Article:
Arizona Cottonwoods, with fluffy flowers beginning to give way to leaves. Photo courtesy Verde Canyon RR-flickr

Arizona Cottonwoods, with fluffy flowers beginning to give way to leaves. Photo courtesy Verde Canyon RR-flickr

Just as you may flock to southeast Arizona for a well-deserved respite from Winter, so too do legions of birds. Our warm weather and nearly tropical latitudes add up to a veritable birder’s paradise! A short wander from Circle Z near the inlet of lovely Lake Patagonia is a well-known wintering haunt of rare Elegant Trogons. February holds the promise of many other birds as well. Bridled Titmice acrobatically frolic in towering Fremont Cottonwoods and winsome Sycamore trees, searching for a snack of insects. Lesser Goldfinches prefer seeds and are often spotted at the ranch’s feeders. Here today–then gone tomorrow–are sleek Cedar Waxwings questing for wild fruits such as Mistletoe and Netleaf Hackberry.

Hepatic Tanager, courtesy Melanie C. Underwood-flickr

Hepatic Tanager, photo courtesy Melanie C. Underwood-flickr

I’ve even sighted wintering male Hepatic Tanager – a species that breeds in local Pine forests in warmer seasons. Any visiting birder should well be able see 50+ species in a normal day of birding. Many of these species, such as Abert’s Towhee, Gila Woodpecker, and Rufous-winged Sparrow are local specialties, difficult or impossible to see outside of southeast Arizona! Finally, listen and look for Great Horned Owls, who may have eggs or even nestling during February.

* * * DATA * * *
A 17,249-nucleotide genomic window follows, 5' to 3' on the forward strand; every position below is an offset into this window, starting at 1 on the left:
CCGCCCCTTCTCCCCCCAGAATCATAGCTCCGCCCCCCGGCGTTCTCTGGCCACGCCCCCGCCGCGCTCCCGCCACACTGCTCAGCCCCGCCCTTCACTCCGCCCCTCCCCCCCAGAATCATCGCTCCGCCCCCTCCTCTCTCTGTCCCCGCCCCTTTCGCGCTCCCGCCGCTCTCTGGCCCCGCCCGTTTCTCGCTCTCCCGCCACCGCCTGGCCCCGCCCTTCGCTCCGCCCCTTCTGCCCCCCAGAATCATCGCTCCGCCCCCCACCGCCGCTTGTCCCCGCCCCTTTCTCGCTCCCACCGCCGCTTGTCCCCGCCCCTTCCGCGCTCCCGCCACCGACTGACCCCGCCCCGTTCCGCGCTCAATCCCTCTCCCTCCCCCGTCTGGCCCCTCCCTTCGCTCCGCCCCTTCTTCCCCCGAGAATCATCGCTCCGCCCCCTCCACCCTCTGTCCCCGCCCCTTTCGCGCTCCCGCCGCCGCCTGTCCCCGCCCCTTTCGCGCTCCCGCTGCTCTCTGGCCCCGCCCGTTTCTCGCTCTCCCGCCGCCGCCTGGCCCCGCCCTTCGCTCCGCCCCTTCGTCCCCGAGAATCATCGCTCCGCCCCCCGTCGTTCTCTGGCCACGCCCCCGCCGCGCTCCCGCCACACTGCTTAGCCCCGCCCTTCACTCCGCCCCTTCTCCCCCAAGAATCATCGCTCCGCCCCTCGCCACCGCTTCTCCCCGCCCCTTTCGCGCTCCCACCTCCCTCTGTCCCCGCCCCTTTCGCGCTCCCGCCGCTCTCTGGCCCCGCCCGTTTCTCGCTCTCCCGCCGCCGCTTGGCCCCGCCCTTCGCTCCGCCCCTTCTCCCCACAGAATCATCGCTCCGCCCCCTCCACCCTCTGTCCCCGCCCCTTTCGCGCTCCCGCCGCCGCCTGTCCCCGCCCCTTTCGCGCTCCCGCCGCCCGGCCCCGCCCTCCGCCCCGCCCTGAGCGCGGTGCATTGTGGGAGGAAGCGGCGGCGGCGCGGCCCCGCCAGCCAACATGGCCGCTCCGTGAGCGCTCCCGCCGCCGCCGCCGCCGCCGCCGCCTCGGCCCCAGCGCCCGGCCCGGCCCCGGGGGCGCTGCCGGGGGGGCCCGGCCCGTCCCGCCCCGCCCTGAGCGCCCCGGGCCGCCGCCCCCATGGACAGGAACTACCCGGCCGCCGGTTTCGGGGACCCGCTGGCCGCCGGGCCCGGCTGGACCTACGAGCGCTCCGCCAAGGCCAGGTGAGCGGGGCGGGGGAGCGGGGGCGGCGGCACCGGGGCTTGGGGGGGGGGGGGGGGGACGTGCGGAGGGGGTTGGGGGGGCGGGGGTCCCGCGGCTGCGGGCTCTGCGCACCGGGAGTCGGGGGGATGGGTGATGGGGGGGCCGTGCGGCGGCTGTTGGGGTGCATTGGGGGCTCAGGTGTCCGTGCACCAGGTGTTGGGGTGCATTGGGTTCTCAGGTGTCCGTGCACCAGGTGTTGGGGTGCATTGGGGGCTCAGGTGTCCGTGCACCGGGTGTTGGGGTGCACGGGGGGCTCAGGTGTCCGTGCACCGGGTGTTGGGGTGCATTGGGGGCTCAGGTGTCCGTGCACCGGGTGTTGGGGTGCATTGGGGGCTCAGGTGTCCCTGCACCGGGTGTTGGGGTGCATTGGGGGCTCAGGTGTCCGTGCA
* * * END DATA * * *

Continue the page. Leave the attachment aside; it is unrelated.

Many mammals are also on the prowl during February at Circle Z. During my weekly Nature Walk guests often learn about fascinating tracks of Coyotes, Bobcats, Grey Fox, Mountain Lion, White-nosed Coati, and other mammalian delights.Less frequent, though worth the time spent outside of course, are direct sightings of these and other species. In fact, February is prime time for a glimpse of the otherwise reclusive Arizona Gray Squirrel. Nearly endemic to its namesake state, this species would rather quietly skulk away rather than chatter at you, a la other North American Tree Squirrels. Whether afoot or astride a horse, past guests have been lucky to glimpse Gray Fox, Coati, Virginia Opossum, Whitetail Deer, Mule Deer, and even a Mountain Lion on rare occasion!

White nosed coati, photo courtesy Harvey Barrison-flickr

White nosed coati, photo courtesy Harvey Barrison-flickr

The Dainty Sulphur butterfly is delicate indeed. Photo courtesy of Anne Reeves-flickr

The Dainty Sulphur butterfly is delicate indeed. Photo courtesy of Anne Reeves-flickr

Although technically still Winter, February is truly the start of Spring at Circle Z. Witness the beautiful flowering Senecio shrubs along and near Sonoita Creek. These fragrant, yellow blooms attract Butterflies, about 330 of which have been recorded in Arizona. Small, slow-flying, and rather tame Texan Crescents can be common on warmer days, along with Queens ( a Monarch relative), Pipevine Swallowtail, Dainty Sulphur, and Tailed Orange.

 

 

Other plants are all over the place in their response to February. As I write, many Spring annual wildflowers are peeking their young leaves above the soil – a prelude to the many colors to come! Hairy Bowlesia, Popcorn Flower, Evening Primrose, and Prickly Poppy are just a few of the dozens of species that will grace us in Spring. Meanwhile, Mexican Elderberry is putting out leaves and will soon flower. Mock Buckthorn has ripening fruit and many plants are waiting for the last frost to leaf out. February is indeed a special time in Nature at circle Z!

By |February 11th, 2015|Nature, Observations|Comments Off on Nature at the Ranch: February Report